Caldwell native Kelsey Cornwell knows she needs to tone down her Patriots fandom a bit if she’s going to maintain professionalism at her new job.
It’s a sacrifice she’s willing to make.
The 24-year-old Vallivue High graduate grew up dancing at Nampa’s Centre Stage Studios but had never been a cheerleader until a few months ago. That includes her time at Vallivue and the University of Nevada, where she took a break from dancing completely and focused on attaining her biology degree.
Cornwell also grew up a New England Patriots fan, rooting for quarterback Tom Brady and head coach Bill Belichick from the time she was 7.
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Fast-forward to April 1, 2017, when Cornwell was named a member of the team’s cheerleading squad, and the whole journey still seems a little surreal.
“People always accuse me of being a bandwagoner, and I’ll admit that,” Cornwell said. “I’m going to have to be focused on not yelling (during games).”
Cornwell’s journey to the Patriots was hardly typical. After sitting out any sort of dancing during her collegiate days, Cornwell admits her life was at somewhat of a crossroads. Degree in hand, she figured her days as a dancer were over and her professional life was beginning.
While working at a pathology laboratory in Reno, Cornwell tried out for the Reno Bighorns (NBA Development League) dance team at the suggestion of a friend; Cornwell wanted something to do in her free time. She made the team in August 2015.
Antonia Polan, Cornwell’s dance team director with the Bighorns and a former San Francisco 49ers cheerleader, piqued Cornwell’s interest in cheering for a professional team. Though she had never done it before, the idea of cheering intrigued her.
Polan saw Cornwell’s evolution firsthand and watched with delight as her student gained conviction in her abilities.
“Kelsey has always been a hard worker, and is very laser-focused when it comes to achieving her dance goals. I’ve definitely seen her walls drop away over the last few years when it comes to performing. She isn’t the quiet young lady I first met,” Polan said. “She has always been a strong dancer, but there is a strength to her now that is mesmerizing to watch.”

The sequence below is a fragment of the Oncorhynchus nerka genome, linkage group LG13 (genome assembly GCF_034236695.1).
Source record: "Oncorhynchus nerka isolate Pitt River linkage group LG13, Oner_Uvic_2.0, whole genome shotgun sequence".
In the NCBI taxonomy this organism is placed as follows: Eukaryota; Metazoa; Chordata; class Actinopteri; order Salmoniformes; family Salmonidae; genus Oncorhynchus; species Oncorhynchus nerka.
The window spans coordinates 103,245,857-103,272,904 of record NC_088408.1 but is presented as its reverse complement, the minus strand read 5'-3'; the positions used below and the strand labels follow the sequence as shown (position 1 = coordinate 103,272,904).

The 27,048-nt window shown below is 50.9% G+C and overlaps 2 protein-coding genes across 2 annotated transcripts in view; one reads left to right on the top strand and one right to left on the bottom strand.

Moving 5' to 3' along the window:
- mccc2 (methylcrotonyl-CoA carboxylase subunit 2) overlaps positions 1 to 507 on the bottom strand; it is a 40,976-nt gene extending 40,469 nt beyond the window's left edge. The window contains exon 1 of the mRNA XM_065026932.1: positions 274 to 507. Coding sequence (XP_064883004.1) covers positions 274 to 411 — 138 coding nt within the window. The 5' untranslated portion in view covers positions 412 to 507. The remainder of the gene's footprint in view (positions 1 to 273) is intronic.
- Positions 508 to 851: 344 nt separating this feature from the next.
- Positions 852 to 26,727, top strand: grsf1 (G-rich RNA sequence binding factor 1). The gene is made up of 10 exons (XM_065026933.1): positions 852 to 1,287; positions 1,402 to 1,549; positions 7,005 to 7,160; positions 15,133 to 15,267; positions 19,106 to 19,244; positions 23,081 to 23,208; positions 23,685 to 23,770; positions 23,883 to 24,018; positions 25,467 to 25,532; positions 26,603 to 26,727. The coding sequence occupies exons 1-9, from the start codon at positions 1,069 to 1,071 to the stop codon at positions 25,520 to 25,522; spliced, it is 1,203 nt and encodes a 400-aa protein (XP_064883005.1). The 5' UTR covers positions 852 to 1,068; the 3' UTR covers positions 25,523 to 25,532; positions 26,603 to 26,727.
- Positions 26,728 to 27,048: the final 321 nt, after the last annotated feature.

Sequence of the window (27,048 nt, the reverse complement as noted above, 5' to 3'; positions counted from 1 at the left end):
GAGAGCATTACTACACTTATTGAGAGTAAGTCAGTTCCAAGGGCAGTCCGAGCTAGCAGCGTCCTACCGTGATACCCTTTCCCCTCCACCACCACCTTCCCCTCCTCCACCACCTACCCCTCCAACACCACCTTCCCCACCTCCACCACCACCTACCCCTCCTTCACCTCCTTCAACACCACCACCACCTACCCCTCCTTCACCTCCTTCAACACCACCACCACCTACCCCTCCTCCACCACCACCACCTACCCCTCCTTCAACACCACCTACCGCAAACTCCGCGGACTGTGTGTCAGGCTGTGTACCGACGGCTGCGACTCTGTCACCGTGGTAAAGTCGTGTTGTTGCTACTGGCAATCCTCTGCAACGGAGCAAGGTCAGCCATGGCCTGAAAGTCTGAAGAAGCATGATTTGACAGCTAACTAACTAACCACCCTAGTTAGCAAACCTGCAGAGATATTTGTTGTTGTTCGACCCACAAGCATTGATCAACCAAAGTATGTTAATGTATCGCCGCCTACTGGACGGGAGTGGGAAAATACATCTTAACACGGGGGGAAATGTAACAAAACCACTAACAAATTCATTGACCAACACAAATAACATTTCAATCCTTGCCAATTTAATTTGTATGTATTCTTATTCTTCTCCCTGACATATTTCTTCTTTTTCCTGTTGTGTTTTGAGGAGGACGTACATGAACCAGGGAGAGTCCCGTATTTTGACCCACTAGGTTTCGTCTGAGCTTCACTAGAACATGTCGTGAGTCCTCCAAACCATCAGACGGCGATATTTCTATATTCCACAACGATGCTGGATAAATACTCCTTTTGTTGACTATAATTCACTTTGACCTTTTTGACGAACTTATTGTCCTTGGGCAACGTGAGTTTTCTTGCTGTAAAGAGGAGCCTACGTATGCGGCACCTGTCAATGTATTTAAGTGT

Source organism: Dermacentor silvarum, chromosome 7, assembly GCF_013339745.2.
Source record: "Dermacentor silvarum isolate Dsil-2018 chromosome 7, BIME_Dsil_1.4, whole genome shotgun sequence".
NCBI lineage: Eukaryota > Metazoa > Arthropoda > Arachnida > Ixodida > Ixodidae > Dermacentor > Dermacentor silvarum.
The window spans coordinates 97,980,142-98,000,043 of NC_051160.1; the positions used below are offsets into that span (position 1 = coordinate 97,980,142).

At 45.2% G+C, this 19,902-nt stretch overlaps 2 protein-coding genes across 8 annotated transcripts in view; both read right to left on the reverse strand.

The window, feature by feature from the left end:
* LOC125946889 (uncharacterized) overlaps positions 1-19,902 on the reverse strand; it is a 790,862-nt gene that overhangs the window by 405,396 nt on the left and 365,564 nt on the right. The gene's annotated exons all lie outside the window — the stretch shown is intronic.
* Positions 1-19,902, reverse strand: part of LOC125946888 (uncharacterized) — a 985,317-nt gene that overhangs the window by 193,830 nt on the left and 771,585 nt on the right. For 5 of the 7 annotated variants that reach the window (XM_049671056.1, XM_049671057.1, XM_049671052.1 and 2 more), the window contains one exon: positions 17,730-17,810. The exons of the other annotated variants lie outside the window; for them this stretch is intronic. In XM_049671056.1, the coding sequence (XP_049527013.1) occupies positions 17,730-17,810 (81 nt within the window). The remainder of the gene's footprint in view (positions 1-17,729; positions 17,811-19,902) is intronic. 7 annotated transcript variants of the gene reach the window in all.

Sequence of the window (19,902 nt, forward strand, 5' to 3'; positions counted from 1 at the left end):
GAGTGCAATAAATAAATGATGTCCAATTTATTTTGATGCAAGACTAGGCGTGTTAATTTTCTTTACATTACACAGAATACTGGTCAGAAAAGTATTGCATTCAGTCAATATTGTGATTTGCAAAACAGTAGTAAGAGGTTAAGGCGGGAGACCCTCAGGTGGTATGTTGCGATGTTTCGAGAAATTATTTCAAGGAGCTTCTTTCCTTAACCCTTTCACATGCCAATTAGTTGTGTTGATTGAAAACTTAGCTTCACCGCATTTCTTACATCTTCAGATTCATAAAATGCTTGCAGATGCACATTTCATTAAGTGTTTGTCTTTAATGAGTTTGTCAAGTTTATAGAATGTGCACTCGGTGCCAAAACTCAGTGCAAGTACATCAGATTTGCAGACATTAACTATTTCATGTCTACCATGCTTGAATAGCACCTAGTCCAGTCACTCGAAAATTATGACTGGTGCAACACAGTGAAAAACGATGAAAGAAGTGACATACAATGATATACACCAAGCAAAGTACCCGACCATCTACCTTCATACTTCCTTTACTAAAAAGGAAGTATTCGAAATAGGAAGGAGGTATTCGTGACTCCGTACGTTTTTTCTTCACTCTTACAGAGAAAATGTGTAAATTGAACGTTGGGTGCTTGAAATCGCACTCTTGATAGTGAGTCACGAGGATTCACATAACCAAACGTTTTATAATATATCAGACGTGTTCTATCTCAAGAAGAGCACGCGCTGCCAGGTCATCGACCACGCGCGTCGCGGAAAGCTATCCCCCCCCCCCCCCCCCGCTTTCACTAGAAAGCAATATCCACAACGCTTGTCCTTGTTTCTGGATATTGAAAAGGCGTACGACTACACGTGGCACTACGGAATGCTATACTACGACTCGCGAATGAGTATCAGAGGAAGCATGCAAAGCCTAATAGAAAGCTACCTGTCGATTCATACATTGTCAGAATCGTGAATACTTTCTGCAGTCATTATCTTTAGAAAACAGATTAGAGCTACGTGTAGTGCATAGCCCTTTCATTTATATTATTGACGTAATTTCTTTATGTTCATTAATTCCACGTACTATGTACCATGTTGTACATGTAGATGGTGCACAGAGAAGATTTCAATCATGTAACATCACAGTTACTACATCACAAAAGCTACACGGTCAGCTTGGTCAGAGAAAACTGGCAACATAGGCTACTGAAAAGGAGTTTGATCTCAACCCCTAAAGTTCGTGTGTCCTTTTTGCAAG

Cornwell found a posting for a Patriots tryout online and signed up. She began a six-week process that involved flights back and forth between Massachusetts and Nevada.
If she was going to take the plunge into an unknown world, it was going to be for the team with five Super Bowl titles.
“It was something I had thought about years prior … it was kind of a dream,” Cornwell said. “I’ve always been a Patriots fan. I realized if I was going to cheer, I would cheer for the Patriots.”
While balancing her life in the lab, she entered a somewhat new world that involved learning routines in 30 minutes and the expectation of perfect execution.
After a few rounds of cuts, Cornwell made it to the finals. Another wrench was then thrown at her: participation in a pageant, which was part of the final selection process.
A swimsuit walk and speaking into a microphone were things she had never done. The latter had always been a nightmare.
“It was definitely new to me,” Cornwell said. “I have a fear of public speaking.”
A group of about 60 made it to the Patriots’ cheerleading boot camp. On April 1 the final group of 34 cheerleaders was selected. When Cornwell found out she was among them, she was at a loss for words.
While it was never something she imagined doing, Cornwell’s road had led her to Foxborough, Mass. That still gives her chills.
“For the last few months it’s been something I’ve been imagining and wanting. When it happened, I thought I was going to cry,” Cornwell said. “I got on the plane (home) and it all kind of hit.”
Cornwell’s job as a Patriots cheerleader is not full time; she found out Wednesday she had received a job at a hospital in Boston.
Packing up her life and moving across the country is certainly going to be different, especially since she has only been cheering for a short time. But the chance to cheer on her favorite quarterback makes it worthwhile.
“I love Tom Brady. And I’ll be right there cheering them on,” Cornwell said. “That will be amazing.”